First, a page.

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Understanding the benefits and drawbacks of location-indexed and location-independent salaries, with numbers.

Q: “I’m the CTO of a Series A startup, and I’m leveraging our remote culture to attract engineers from larger companies. However, despite being well-funded, we don’t have the budget to compete on salaries with unicorns and Big Tech.

What are my options to hire good engineers, within a reasonable salary budget?”

This is an evergreen question. However, it’s especially timely as strong VC funding is one of the six contributing factors to the current heated tech hiring market. As startups raising healthy funding look to scale, they naturally seek to hire experienced engineers, often wooing them away from larger companies.

To answer this question, I’m pulling in my friend Sergio Pereira who has been a Chief Technology Officer (CTO) of remote teams for 6 years and is sharing his knowledge at Remote Work Academy, through articles and courses. He is also active in several CTO roundtables, keeping his ear on the ground. 

In this issue we cover:

  • The shift from office-based to remote. Remote work is here to stay, and increasingly so with startups.

  • Location-indexed salaries. The benefits and drawbacks of this approach.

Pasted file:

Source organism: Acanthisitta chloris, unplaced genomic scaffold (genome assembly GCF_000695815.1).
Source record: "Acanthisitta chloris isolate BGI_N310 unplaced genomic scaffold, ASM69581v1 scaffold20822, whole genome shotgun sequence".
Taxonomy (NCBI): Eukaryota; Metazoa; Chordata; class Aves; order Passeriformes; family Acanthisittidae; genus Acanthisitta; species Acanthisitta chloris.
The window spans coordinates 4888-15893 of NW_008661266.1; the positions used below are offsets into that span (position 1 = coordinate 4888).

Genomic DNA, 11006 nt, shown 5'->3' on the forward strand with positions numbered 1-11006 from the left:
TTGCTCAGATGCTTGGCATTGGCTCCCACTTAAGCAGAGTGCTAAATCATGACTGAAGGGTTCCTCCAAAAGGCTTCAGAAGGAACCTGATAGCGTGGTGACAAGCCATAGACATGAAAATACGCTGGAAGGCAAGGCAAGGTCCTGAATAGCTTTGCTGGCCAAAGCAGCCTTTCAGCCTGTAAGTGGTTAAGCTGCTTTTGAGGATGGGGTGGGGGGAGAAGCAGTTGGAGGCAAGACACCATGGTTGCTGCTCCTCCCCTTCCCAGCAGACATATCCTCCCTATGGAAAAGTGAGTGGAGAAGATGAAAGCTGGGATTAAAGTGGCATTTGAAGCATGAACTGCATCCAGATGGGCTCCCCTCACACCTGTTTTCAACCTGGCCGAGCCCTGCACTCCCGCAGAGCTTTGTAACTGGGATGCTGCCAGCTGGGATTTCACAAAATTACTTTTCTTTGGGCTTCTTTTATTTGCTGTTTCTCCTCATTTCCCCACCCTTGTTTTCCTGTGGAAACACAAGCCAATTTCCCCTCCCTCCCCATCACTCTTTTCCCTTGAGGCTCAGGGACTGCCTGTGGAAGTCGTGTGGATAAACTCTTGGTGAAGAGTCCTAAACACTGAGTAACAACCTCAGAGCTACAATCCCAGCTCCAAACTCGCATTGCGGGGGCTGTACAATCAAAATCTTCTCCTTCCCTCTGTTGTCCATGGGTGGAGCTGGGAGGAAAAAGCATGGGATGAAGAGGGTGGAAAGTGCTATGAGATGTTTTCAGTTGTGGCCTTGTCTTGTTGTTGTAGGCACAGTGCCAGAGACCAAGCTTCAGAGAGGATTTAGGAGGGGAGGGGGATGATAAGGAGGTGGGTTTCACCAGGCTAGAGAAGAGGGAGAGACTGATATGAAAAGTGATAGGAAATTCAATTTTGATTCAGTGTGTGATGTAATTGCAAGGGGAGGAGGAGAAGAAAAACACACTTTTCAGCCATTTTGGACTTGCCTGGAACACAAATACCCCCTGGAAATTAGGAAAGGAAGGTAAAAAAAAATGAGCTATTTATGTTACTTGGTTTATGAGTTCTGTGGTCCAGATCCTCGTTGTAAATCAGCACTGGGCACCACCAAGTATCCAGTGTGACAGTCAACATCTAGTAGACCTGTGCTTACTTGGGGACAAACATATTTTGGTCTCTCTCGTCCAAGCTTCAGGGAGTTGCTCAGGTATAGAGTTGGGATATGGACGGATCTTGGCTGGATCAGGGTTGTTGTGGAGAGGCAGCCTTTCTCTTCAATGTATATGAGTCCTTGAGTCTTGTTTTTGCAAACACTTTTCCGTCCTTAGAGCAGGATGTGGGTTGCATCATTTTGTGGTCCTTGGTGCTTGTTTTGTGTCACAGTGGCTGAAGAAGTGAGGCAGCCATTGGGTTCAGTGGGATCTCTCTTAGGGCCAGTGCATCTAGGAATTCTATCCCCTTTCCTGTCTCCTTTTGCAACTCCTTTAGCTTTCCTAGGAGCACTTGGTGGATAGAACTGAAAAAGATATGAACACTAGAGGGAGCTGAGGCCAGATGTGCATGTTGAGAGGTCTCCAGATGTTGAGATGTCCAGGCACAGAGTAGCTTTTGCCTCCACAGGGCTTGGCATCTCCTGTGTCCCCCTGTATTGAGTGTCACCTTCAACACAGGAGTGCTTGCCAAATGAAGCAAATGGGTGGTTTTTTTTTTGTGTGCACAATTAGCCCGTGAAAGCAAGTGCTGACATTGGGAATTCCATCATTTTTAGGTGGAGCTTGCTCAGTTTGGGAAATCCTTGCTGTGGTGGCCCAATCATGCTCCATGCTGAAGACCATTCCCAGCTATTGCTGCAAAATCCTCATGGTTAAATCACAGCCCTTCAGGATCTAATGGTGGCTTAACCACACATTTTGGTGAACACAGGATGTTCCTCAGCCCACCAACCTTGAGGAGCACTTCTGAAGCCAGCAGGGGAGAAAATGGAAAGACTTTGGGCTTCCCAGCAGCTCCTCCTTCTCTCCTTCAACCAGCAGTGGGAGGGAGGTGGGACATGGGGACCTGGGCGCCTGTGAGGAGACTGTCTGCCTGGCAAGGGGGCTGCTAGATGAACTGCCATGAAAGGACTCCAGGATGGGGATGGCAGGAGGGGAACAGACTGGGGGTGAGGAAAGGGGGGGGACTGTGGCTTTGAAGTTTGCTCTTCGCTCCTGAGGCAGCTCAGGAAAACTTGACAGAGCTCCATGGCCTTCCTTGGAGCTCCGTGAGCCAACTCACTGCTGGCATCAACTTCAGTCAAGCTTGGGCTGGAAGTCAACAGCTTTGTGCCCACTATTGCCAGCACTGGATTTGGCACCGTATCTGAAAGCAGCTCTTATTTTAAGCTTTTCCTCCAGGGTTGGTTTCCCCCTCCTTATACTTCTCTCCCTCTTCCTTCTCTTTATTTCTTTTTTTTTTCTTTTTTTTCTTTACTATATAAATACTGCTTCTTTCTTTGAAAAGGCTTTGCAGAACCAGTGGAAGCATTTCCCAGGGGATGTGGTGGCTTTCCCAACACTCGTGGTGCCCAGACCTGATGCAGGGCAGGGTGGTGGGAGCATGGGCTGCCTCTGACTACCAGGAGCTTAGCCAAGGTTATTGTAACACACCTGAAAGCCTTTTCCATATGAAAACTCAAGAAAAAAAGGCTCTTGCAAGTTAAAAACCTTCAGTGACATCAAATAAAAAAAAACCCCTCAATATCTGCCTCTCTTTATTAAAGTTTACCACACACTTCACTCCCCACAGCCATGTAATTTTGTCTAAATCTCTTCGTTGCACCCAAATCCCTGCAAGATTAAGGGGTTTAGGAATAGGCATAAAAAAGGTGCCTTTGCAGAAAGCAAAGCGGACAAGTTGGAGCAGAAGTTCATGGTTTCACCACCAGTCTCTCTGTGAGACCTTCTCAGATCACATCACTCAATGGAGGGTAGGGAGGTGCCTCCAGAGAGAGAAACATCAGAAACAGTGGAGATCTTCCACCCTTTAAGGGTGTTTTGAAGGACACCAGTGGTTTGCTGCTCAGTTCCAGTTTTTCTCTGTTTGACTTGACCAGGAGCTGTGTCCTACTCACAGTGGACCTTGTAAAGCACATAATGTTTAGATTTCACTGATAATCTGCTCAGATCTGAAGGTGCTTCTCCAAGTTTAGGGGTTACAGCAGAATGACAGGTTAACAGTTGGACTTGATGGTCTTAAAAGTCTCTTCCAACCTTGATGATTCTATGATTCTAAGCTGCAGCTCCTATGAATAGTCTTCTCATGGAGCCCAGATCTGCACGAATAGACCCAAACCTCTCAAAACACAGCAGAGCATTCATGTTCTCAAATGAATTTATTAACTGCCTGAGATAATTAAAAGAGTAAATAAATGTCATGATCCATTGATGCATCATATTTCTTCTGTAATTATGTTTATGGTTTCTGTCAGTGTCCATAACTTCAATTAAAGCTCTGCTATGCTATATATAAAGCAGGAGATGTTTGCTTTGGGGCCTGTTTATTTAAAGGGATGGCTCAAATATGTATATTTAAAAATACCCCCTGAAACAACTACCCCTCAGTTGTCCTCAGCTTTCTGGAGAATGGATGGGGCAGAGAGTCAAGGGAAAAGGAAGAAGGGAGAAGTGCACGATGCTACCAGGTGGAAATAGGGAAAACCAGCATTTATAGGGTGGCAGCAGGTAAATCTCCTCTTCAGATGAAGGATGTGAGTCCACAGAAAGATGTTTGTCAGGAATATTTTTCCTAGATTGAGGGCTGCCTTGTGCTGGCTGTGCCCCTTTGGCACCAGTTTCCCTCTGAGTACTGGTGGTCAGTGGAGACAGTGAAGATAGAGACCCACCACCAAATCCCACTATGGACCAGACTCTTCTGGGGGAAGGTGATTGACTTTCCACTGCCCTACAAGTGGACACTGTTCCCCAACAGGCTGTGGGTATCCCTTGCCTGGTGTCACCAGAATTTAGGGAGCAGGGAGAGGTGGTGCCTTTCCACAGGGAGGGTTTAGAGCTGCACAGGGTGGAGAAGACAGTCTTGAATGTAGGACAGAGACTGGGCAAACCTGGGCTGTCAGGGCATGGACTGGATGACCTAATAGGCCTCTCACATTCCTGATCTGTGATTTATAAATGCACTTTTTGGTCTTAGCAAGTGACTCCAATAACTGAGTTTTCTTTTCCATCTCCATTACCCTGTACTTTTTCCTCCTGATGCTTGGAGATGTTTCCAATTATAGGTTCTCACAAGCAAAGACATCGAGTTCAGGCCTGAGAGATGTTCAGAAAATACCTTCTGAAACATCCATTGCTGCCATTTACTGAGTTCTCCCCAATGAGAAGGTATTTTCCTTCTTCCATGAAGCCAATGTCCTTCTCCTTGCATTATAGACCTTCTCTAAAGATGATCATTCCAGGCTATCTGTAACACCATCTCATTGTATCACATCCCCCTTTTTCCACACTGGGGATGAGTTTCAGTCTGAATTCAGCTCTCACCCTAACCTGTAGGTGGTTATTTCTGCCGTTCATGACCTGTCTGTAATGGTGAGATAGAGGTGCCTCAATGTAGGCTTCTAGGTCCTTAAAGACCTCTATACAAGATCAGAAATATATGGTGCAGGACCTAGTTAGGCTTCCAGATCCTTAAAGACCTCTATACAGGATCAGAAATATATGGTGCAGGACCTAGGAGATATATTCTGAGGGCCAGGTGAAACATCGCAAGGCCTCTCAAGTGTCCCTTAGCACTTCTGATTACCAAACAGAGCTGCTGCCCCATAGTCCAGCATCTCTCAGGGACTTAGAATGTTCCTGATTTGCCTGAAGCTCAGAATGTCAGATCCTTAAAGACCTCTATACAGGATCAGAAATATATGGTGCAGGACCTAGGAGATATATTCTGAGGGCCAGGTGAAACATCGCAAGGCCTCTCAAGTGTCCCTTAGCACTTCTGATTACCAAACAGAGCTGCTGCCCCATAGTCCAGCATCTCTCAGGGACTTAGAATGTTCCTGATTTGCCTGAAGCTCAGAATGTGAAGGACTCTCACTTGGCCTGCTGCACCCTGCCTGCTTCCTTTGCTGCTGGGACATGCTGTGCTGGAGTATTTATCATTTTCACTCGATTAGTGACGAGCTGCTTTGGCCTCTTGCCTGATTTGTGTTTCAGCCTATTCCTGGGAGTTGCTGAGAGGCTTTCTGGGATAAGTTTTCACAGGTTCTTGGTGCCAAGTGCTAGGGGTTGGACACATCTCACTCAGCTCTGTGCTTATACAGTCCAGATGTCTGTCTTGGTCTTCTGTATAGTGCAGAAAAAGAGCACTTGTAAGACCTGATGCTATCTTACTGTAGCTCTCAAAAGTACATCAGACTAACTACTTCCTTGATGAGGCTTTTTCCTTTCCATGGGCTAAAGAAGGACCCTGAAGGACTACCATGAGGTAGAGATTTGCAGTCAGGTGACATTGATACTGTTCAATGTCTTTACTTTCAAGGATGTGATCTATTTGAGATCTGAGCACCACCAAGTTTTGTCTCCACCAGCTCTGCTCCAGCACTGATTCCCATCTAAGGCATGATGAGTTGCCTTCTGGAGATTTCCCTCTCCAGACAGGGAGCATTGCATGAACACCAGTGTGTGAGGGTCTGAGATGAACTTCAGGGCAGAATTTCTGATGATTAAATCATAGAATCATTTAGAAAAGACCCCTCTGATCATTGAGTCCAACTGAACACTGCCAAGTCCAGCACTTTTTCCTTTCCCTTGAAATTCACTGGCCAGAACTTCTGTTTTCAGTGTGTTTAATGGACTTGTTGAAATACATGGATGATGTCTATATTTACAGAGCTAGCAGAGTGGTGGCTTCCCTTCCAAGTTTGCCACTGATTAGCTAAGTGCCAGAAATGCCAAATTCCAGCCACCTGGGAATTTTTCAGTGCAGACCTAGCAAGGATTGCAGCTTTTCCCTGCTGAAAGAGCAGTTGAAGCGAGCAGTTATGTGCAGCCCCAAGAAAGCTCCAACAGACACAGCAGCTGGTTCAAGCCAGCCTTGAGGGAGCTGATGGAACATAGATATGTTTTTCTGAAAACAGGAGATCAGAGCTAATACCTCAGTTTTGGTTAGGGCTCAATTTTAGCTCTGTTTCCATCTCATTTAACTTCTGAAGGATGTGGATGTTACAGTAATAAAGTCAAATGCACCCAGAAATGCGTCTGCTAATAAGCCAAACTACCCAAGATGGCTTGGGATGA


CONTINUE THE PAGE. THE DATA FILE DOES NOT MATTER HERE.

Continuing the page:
• Location-independent salaries. Although often a more expensive approach, this comes with plenty of upsides. It also brings the important question of what, exactly, to benchmark on.

  • Benchmarking. How can you anchor ranges for remote salaries?

  • Numbers. Salary numbers considered competitive for seed-stage and Series A companies based on The Pragmatic Engineer Job board statistics and conversations with founders at Seed and Series A stages who are hiring successfully.

Although the issue is written targeting CTOs, the information below is relevant for engineers and managers. It’s good to understand the tradeoffs companies make when deciding on a compensation strategy. Also, one day you might become a decision maker on budgets. When you do, come back to this article to weigh tradeoffs on either approach.

Over to Sergio:

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